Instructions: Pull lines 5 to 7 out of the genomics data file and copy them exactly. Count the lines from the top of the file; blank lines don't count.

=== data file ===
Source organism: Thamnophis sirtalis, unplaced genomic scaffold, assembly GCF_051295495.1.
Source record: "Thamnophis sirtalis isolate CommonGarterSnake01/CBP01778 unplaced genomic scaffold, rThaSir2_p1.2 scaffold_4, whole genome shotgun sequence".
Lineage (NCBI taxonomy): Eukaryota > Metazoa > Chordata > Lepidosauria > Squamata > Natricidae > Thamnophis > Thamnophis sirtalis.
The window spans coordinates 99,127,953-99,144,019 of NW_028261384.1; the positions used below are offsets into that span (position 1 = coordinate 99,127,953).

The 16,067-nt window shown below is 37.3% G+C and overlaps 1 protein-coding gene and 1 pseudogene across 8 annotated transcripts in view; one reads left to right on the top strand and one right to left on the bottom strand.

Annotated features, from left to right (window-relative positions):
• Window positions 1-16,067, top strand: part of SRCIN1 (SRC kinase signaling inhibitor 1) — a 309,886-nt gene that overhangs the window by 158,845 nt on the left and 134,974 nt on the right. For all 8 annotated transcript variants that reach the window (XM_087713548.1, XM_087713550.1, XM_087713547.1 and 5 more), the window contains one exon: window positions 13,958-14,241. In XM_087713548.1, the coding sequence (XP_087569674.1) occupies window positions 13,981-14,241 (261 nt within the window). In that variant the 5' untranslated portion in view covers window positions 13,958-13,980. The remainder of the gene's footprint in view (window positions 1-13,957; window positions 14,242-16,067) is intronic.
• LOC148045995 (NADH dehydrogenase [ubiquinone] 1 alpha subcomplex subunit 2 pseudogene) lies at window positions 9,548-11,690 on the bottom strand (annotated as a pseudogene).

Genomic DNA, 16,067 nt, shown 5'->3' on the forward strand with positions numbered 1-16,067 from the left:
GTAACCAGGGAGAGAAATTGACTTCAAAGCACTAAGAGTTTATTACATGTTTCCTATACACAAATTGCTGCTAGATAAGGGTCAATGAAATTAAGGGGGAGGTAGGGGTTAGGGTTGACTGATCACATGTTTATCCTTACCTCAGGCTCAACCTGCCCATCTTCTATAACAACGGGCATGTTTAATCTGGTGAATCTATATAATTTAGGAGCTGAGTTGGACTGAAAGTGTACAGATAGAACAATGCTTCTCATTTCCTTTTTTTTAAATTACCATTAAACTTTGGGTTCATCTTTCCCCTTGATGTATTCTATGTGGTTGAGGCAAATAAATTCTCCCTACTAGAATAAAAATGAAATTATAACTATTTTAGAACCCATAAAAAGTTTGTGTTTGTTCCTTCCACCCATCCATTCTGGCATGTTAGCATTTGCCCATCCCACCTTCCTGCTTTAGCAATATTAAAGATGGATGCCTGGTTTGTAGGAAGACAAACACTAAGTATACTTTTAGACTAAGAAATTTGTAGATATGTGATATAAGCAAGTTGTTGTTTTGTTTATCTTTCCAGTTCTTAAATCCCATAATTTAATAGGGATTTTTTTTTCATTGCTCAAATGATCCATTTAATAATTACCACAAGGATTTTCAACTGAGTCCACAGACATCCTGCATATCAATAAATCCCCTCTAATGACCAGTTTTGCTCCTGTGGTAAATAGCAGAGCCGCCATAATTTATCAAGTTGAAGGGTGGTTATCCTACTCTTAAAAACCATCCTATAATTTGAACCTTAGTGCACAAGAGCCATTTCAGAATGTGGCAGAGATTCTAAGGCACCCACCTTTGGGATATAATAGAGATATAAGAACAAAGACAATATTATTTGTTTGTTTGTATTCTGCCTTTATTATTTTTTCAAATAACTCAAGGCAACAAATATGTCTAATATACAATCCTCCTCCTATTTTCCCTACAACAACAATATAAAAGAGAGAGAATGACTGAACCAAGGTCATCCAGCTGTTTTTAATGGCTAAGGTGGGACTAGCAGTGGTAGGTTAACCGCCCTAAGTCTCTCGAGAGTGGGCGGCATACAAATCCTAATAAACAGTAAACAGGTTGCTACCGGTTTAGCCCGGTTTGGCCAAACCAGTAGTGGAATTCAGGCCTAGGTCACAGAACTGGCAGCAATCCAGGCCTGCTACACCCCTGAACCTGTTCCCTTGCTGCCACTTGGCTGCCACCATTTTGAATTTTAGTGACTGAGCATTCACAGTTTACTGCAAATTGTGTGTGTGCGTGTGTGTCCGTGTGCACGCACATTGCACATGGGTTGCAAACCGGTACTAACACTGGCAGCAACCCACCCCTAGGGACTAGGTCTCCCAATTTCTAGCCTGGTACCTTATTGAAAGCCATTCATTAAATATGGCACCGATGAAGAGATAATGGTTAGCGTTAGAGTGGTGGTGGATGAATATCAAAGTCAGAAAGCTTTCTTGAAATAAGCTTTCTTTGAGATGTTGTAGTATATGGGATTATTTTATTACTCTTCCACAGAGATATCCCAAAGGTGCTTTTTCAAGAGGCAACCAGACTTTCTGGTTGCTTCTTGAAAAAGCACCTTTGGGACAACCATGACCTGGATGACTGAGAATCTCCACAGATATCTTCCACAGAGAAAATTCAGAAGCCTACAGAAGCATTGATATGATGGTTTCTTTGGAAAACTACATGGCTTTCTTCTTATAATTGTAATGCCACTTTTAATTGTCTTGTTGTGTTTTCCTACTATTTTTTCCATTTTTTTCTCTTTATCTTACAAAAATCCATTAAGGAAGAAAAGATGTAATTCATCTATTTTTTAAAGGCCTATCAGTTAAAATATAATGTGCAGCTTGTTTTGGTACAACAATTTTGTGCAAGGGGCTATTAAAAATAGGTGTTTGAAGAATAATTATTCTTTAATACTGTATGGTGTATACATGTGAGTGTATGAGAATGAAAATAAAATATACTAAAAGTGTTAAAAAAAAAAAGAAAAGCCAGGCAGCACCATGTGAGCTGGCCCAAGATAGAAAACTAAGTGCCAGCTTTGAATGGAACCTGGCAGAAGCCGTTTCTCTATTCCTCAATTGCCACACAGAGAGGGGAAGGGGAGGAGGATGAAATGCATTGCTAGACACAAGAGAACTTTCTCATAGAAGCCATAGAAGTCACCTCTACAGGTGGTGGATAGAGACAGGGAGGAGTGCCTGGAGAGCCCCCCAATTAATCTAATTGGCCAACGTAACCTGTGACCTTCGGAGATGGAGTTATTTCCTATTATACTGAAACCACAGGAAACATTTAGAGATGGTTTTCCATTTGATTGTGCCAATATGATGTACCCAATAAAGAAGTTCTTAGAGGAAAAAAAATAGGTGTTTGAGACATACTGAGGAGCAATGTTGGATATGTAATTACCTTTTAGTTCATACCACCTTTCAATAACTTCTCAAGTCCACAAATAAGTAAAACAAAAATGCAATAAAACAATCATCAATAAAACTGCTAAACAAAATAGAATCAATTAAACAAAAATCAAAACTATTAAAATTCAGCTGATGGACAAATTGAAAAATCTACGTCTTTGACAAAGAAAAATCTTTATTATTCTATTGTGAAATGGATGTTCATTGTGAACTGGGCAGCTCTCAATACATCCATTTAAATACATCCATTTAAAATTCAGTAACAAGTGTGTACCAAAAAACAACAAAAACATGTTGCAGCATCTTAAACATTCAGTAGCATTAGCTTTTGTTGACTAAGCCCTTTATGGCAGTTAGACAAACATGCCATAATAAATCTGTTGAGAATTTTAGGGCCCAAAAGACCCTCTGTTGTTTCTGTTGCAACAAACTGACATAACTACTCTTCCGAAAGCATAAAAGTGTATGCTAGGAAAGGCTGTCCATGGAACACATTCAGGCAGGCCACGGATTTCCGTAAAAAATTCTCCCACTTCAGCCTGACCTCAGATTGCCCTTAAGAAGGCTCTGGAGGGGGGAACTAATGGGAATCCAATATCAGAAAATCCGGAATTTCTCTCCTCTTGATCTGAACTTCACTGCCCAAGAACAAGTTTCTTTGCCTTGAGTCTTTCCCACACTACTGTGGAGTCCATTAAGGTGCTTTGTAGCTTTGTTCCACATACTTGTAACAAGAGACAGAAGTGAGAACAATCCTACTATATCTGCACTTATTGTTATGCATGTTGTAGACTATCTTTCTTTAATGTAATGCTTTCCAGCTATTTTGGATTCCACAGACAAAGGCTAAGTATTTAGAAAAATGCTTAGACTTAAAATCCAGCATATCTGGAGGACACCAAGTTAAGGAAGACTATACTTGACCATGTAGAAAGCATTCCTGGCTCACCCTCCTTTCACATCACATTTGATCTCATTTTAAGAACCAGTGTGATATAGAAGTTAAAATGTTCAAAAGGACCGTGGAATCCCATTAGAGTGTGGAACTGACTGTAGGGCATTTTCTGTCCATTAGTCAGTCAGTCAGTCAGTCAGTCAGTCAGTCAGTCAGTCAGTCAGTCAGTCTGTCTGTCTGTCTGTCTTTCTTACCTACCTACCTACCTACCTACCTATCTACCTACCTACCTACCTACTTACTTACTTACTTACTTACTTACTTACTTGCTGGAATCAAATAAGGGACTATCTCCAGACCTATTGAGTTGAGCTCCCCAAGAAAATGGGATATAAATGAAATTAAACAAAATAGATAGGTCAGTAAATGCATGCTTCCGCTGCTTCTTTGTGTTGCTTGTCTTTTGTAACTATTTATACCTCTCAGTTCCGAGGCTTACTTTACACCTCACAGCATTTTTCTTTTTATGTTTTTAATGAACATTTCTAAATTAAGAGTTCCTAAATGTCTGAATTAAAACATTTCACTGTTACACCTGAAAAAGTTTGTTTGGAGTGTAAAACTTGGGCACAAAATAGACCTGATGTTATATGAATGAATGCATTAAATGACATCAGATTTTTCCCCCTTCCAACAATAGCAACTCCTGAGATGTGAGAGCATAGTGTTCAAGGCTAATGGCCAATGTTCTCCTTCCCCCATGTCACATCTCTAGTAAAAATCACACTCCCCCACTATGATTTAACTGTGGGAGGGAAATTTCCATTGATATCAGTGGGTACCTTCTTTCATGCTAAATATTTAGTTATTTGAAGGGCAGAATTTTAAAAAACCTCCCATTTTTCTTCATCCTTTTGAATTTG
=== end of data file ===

The 16,067-nt window shown below is 37.3% G+C and overlaps 1 protein-coding gene and 1 pseudogene across 8 annotated transcripts in view; one reads left to right on the top strand and one right to left on the bottom strand.

Annotated features, from left to right (window-relative positions):
• Window positions 1-16,067, top strand: part of SRCIN1 (SRC kinase signaling inhibitor 1) — a 309,886-nt gene that overhangs the window by 158,845 nt on the left and 134,974 nt on the right. For all 8 annotated transcript variants that reach the window (XM_087713548.1, XM_087713550.1, XM_087713547.1 and 5 more), the window contains one exon: window positions 13,958-14,241. In XM_087713548.1, the coding sequence (XP_087569674.1) occupies window positions 13,981-14,241 (261 nt within the window). In that variant the 5' untranslated portion in view covers window positions 13,958-13,980. The remainder of the gene's footprint in view (window positions 1-13,957; window positions 14,242-16,067) is intronic.